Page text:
By John O'Donovan
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Additional info for A grammar of the Irish language
The same thing may be secrets, called by the Irish said as to the notes for writing of which Warseus says he Ogum ; had some copies and one Donald Forbis mentions others for no body doubts but the Irish had their notes or cyphers for writing short-hand, and their secrets keeping especially : ; ; the Druids, for preserving from the knowledge of Christians the secret of their profane mysteries, made use, no doubt, of secret characters, or letters, from the time that once the use of letters was introduced in Ireland.
Museum in the British are described, such as (Clarendon 15), various in which the Din n- Ogham, of the letters are borrowed from those of hills En- ; which they are borrowed from those of birds Ogham, Dath-Ogham, from colours; Cell- Ogham, from churches, &c. in ; ; but these are evidently contrivances of later ages. The ancient Irish also used an obscure mode of speaking, which was likewise called Ogham, and is thus described by O Molloy " Obscurum loquendi modum, vulgo Ogham, Antiquarijs Hibernise satis notum, quo nimirum loquebantur : syllabizando rum, et voculas appellationibus litterarum, dipthongo- tripthongorum ipsis dumtaxat notisV To this mode of speaking distinct reference is made in the following entry in the Annals of Clonmacnoise, as translated by Connell Mageoghegan, in the year 1627 " A.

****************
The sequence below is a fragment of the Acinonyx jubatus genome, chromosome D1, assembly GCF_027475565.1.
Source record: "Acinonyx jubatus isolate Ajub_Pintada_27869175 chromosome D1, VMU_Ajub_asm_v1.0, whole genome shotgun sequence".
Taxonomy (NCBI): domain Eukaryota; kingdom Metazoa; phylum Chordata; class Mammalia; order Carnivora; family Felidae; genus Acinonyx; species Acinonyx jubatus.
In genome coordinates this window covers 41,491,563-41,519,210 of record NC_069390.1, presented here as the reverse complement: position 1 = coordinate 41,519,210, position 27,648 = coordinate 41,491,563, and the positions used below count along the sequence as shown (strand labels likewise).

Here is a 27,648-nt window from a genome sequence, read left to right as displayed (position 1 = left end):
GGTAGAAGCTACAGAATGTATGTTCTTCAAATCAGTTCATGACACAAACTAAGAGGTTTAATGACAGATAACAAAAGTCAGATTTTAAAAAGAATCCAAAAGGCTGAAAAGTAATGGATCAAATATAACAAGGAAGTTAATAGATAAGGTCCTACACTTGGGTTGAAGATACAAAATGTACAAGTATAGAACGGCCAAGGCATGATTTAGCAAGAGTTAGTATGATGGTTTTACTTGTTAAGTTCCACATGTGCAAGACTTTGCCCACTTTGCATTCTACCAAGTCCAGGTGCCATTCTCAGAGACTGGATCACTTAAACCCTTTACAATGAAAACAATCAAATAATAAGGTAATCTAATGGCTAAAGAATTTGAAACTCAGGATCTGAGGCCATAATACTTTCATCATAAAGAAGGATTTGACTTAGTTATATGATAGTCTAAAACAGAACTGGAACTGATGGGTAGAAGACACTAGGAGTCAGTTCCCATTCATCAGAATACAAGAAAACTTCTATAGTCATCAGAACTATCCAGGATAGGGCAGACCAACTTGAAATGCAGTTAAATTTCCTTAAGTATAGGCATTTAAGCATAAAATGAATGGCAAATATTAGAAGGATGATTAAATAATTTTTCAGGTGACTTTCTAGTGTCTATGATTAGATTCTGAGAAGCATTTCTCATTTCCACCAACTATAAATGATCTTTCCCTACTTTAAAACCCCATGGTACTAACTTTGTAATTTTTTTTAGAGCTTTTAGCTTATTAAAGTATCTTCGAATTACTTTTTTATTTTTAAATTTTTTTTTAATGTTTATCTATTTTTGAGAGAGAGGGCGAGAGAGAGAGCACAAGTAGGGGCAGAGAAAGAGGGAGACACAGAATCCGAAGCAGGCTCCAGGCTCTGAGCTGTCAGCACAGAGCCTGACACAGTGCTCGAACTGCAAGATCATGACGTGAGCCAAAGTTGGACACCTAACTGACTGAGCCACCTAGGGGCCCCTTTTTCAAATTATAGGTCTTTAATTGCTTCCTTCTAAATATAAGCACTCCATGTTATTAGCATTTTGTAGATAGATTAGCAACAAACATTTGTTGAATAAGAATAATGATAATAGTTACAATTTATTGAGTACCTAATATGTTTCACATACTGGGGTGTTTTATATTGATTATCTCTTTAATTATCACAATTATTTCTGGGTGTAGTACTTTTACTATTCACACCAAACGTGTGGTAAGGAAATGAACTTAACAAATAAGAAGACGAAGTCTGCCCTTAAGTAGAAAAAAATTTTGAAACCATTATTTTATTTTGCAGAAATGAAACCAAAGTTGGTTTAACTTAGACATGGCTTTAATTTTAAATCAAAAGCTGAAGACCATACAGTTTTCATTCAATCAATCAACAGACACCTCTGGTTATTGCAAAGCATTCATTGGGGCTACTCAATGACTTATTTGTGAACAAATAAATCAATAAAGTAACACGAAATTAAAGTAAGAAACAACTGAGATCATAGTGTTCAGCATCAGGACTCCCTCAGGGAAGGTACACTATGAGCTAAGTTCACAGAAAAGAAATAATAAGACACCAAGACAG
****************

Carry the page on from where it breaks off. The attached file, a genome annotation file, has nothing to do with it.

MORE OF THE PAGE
De mon indiscretion en prenant la liberte de vous les adresser : 1 science plaidera Si vous etes assez moi. " Iv Introduction. written on Irish grammar. tioned by the Irish writers cepts of the Poets. This The is first work of this kind men Uraicecht na n-Eiges, or Pre treatise is attributed to Forchern, orFerceirtne, the son of Deaghaidh, from whom theDeagads, It is said or Clanna Deaghaidh, of Munster, are descended. to have been written at Emania, the royal palace of Ulster, century, but was afterwards interpolated and en in the first larged at Derryloran, in Tyrone, about the year 628, by Cennfaeladh, the son of Ailill.
A grammar of the Irish language by John O'Donovan